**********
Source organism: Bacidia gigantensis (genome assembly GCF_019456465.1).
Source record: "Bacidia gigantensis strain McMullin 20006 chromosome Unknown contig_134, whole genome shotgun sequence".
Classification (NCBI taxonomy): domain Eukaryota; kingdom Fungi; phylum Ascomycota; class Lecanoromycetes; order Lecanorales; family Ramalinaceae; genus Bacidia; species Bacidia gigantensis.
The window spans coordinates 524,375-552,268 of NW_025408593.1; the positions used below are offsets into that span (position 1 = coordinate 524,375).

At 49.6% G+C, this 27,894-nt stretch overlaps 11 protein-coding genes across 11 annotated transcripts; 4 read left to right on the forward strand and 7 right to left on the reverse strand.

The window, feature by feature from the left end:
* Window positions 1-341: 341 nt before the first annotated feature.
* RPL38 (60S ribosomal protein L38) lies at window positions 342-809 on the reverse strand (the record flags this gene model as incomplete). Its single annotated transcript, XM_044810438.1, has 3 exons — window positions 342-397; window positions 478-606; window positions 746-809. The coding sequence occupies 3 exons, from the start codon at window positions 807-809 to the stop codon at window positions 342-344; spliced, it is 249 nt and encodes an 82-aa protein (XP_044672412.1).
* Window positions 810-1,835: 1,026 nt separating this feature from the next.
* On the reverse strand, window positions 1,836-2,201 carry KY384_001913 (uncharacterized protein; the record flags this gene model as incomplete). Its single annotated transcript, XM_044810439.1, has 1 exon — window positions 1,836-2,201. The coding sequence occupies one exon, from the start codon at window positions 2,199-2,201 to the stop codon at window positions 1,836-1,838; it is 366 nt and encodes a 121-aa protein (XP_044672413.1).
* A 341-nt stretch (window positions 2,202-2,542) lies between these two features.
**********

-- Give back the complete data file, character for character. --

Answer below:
Source organism: Bacidia gigantensis (genome assembly GCF_019456465.1).
Source record: "Bacidia gigantensis strain McMullin 20006 chromosome Unknown contig_134, whole genome shotgun sequence".
Classification (NCBI taxonomy): domain Eukaryota; kingdom Fungi; phylum Ascomycota; class Lecanoromycetes; order Lecanorales; family Ramalinaceae; genus Bacidia; species Bacidia gigantensis.
The window spans coordinates 524,375-552,268 of NW_025408593.1; the positions used below are offsets into that span (position 1 = coordinate 524,375).

At 49.6% G+C, this 27,894-nt stretch overlaps 11 protein-coding genes across 11 annotated transcripts; 4 read left to right on the forward strand and 7 right to left on the reverse strand.

The window, feature by feature from the left end:
* Window positions 1-341: 341 nt before the first annotated feature.
* RPL38 (60S ribosomal protein L38) lies at window positions 342-809 on the reverse strand (the record flags this gene model as incomplete). Its single annotated transcript, XM_044810438.1, has 3 exons — window positions 342-397; window positions 478-606; window positions 746-809. The coding sequence occupies 3 exons, from the start codon at window positions 807-809 to the stop codon at window positions 342-344; spliced, it is 249 nt and encodes an 82-aa protein (XP_044672412.1).
* Window positions 810-1,835: 1,026 nt separating this feature from the next.
* On the reverse strand, window positions 1,836-2,201 carry KY384_001913 (uncharacterized protein; the record flags this gene model as incomplete). Its single annotated transcript, XM_044810439.1, has 1 exon — window positions 1,836-2,201. The coding sequence occupies one exon, from the start codon at window positions 2,199-2,201 to the stop codon at window positions 1,836-1,838; it is 366 nt and encodes a 121-aa protein (XP_044672413.1).
* A 341-nt stretch (window positions 2,202-2,542) lies between these two features.